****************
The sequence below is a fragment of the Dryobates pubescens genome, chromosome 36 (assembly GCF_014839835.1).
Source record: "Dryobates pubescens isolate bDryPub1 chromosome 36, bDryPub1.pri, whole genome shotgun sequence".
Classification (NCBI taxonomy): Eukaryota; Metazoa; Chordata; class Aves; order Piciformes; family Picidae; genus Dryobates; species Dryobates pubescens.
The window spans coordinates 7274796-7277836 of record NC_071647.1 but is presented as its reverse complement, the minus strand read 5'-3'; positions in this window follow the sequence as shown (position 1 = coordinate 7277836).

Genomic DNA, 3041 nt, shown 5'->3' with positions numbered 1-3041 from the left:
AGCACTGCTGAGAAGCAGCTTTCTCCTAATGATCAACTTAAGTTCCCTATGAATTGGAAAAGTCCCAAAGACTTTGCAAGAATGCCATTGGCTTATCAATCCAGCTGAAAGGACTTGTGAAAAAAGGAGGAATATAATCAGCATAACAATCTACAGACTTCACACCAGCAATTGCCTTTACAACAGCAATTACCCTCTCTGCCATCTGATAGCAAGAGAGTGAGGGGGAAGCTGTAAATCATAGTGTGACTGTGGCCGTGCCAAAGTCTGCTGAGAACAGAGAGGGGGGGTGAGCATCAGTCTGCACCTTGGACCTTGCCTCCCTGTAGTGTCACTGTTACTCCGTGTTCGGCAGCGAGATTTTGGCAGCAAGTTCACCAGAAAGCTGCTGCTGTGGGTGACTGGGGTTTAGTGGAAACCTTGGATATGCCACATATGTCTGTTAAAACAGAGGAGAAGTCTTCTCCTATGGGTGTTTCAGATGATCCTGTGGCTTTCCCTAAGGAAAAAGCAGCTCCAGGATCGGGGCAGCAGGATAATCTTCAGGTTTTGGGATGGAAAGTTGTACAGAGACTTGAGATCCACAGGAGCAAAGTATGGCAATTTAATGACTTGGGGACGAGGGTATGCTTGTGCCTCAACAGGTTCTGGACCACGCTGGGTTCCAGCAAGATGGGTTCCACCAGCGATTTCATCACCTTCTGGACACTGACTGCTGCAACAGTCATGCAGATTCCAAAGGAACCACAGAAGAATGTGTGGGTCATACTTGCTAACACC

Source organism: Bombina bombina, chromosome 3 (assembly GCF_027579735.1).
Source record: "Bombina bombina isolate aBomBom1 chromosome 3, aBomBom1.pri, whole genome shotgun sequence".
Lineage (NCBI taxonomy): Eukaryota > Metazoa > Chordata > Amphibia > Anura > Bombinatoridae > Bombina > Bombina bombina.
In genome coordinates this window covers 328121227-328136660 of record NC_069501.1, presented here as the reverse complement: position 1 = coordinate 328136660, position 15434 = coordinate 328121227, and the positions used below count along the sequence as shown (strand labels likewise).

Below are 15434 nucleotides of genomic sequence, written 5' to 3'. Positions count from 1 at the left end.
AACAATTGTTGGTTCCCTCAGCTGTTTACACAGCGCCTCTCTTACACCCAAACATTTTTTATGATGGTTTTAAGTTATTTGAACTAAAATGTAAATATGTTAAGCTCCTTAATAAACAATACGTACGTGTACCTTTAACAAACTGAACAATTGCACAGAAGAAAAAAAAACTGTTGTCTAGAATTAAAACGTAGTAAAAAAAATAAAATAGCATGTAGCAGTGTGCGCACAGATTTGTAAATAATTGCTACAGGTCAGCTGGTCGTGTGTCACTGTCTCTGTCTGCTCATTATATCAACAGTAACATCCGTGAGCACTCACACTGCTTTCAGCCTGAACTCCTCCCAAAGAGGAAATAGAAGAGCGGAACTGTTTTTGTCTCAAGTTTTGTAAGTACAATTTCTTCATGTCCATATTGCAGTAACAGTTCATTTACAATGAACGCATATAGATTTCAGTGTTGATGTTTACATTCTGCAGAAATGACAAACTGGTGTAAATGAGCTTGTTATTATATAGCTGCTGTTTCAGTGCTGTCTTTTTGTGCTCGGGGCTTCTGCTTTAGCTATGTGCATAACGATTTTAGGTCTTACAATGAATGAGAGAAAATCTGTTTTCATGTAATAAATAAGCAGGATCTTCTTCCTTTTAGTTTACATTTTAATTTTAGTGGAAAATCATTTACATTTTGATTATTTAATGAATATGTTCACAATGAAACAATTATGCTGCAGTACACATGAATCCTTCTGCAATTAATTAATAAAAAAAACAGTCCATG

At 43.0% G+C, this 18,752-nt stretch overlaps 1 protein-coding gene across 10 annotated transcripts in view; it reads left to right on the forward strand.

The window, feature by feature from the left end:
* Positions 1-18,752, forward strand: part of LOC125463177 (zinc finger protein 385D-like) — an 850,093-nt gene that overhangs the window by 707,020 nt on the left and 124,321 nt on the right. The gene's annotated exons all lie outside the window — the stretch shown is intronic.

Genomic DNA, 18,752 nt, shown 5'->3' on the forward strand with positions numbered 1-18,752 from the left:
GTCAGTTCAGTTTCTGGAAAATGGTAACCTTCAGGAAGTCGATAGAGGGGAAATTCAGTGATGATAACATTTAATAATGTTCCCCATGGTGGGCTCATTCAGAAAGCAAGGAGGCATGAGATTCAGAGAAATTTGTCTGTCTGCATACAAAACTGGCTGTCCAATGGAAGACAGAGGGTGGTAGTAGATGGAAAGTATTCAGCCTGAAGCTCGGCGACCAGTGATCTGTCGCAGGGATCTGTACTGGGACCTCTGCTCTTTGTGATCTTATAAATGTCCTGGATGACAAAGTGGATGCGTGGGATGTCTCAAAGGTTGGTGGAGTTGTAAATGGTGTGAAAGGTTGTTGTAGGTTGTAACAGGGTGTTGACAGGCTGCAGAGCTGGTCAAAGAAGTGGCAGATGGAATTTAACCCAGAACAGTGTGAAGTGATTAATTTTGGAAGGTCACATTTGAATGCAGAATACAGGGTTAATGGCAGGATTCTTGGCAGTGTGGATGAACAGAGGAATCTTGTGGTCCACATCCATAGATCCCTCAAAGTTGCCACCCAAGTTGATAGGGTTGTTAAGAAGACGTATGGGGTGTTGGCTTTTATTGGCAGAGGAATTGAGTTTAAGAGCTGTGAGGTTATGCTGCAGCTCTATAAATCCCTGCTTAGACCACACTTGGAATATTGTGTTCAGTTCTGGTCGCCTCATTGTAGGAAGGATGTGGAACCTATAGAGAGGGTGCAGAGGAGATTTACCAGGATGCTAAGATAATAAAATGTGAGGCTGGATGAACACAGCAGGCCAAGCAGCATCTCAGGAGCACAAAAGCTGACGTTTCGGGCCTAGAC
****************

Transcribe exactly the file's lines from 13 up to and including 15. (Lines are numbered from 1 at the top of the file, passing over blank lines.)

At 43.0% G+C, this 18,752-nt stretch overlaps 1 protein-coding gene across 10 annotated transcripts in view; it reads left to right on the forward strand.

The window, feature by feature from the left end:
* Positions 1-18,752, forward strand: part of LOC125463177 (zinc finger protein 385D-like) — an 850,093-nt gene that overhangs the window by 707,020 nt on the left and 124,321 nt on the right. The gene's annotated exons all lie outside the window — the stretch shown is intronic.